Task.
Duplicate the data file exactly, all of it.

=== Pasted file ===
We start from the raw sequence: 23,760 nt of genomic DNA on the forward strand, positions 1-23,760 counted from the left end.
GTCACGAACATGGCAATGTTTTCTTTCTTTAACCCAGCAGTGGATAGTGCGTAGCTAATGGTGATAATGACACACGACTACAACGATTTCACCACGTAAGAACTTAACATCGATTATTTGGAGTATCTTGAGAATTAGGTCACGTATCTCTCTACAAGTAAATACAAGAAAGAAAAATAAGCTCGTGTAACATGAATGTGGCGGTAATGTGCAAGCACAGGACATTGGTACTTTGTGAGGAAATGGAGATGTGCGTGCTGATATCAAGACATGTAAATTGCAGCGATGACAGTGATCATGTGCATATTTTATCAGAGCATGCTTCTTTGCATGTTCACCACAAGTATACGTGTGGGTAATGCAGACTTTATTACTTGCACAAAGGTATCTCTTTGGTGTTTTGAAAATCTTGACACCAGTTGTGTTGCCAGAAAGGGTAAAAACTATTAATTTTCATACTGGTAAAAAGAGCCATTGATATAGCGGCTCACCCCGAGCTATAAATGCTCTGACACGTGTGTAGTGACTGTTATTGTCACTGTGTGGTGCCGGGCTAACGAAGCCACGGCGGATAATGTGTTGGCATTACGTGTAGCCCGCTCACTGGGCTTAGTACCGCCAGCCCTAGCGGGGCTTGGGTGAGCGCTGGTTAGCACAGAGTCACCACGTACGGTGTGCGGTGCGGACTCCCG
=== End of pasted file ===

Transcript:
We start from the raw sequence: 23,760 nt of genomic DNA on the forward strand, positions 1-23,760 counted from the left end.
GTCACGAACATGGCAATGTTTTCTTTCTTTAACCCAGCAGTGGATAGTGCGTAGCTAATGGTGATAATGACACACGACTACAACGATTTCACCACGTAAGAACTTAACATCGATTATTTGGAGTATCTTGAGAATTAGGTCACGTATCTCTCTACAAGTAAATACAAGAAAGAAAAATAAGCTCGTGTAACATGAATGTGGCGGTAATGTGCAAGCACAGGACATTGGTACTTTGTGAGGAAATGGAGATGTGCGTGCTGATATCAAGACATGTAAATTGCAGCGATGACAGTGATCATGTGCATATTTTATCAGAGCATGCTTCTTTGCATGTTCACCACAAGTATACGTGTGGGTAATGCAGACTTTATTACTTGCACAAAGGTATCTCTTTGGTGTTTTGAAAATCTTGACACCAGTTGTGTTGCCAGAAAGGGTAAAAACTATTAATTTTCATACTGGTAAAAAGAGCCATTGATATAGCGGCTCACCCCGAGCTATAAATGCTCTGACACGTGTGTAGTGACTGTTATTGTCACTGTGTGGTGCCGGGCTAACGAAGCCACGGCGGATAATGTGTTGGCATTACGTGTAGCCCGCTCACTGGGCTTAGTACCGCCAGCCCTAGCGGGGCTTGGGTGAGCGCTGGTTAGCACAGAGTCACCACGTACGGTGTGCGGTGCGGACTCCCG